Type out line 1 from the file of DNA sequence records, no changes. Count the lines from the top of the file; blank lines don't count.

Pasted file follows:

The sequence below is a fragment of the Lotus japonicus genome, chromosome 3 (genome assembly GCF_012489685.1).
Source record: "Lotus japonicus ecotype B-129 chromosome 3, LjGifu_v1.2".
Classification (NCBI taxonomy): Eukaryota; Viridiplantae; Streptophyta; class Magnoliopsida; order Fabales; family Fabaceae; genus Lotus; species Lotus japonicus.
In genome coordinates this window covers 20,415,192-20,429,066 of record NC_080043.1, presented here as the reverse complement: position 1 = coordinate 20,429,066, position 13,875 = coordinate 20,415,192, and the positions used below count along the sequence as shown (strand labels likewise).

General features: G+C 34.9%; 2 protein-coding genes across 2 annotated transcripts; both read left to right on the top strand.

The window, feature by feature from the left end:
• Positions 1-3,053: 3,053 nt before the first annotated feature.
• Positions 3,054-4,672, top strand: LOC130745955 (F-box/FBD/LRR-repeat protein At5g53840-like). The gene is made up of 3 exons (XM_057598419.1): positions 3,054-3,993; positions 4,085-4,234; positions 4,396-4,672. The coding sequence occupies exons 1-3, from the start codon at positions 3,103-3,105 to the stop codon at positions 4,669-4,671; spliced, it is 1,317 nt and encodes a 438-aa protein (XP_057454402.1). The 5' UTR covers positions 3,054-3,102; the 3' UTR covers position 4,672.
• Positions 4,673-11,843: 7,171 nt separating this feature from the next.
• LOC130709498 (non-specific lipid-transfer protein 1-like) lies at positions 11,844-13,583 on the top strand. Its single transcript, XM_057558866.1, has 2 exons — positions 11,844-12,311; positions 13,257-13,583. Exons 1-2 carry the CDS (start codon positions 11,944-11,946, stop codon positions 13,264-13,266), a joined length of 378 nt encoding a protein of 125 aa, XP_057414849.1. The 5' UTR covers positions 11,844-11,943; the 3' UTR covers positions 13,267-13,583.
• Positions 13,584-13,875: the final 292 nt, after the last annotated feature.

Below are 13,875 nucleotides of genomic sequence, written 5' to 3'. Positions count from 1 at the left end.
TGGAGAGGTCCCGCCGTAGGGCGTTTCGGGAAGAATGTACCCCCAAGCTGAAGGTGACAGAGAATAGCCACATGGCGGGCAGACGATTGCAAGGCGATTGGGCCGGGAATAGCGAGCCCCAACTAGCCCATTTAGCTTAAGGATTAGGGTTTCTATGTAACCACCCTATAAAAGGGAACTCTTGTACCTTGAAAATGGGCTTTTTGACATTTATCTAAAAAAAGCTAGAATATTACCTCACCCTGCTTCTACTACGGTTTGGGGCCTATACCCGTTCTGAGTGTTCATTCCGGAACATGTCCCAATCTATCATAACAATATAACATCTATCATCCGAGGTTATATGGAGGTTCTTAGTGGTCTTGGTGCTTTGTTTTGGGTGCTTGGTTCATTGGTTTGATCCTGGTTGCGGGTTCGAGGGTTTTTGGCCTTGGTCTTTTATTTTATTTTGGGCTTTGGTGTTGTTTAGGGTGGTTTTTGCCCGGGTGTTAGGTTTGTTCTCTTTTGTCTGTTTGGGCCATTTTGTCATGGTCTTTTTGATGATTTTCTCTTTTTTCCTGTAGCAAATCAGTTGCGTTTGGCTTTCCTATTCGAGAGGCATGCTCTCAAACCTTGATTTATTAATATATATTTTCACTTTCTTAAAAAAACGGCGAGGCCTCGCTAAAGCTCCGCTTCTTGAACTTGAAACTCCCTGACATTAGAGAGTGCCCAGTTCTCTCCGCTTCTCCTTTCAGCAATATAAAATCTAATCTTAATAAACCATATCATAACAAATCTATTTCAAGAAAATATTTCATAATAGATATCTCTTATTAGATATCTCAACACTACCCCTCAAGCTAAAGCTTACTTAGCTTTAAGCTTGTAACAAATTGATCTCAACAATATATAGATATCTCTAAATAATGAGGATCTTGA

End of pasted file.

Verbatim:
The sequence below is a fragment of the Lotus japonicus genome, chromosome 3 (genome assembly GCF_012489685.1).